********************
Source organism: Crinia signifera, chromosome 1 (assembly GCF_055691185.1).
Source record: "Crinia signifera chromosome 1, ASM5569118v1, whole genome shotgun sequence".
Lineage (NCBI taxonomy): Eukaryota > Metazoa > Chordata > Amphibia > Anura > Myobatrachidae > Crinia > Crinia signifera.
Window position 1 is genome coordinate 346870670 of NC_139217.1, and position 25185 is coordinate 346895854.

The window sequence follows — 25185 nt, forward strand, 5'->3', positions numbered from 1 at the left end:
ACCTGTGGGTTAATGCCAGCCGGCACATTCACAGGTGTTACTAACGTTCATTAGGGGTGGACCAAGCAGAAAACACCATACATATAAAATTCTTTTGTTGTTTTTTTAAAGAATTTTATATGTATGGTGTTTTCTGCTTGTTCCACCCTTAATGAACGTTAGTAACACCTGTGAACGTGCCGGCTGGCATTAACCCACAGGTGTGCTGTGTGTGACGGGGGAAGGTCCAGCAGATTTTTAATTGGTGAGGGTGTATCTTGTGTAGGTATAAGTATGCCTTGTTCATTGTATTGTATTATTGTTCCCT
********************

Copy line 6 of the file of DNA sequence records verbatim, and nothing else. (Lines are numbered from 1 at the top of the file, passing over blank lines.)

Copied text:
ACCTGTGGGTTAATGCCAGCCGGCACATTCACAGGTGTTACTAACGTTCATTAGGGGTGGACCAAGCAGAAAACACCATACATATAAAATTCTTTTGTTGTTTTTTTAAAGAATTTTATATGTATGGTGTTTTCTGCTTGTTCCACCCTTAATGAACGTTAGTAACACCTGTGAACGTGCCGGCTGGCATTAACCCACAGGTGTGCTGTGTGTGACGGGGGAAGGTCCAGCAGATTTTTAATTGGTGAGGGTGTATCTTGTGTAGGTATAAGTATGCCTTGTTCATTGTATTGTATTATTGTTCCCT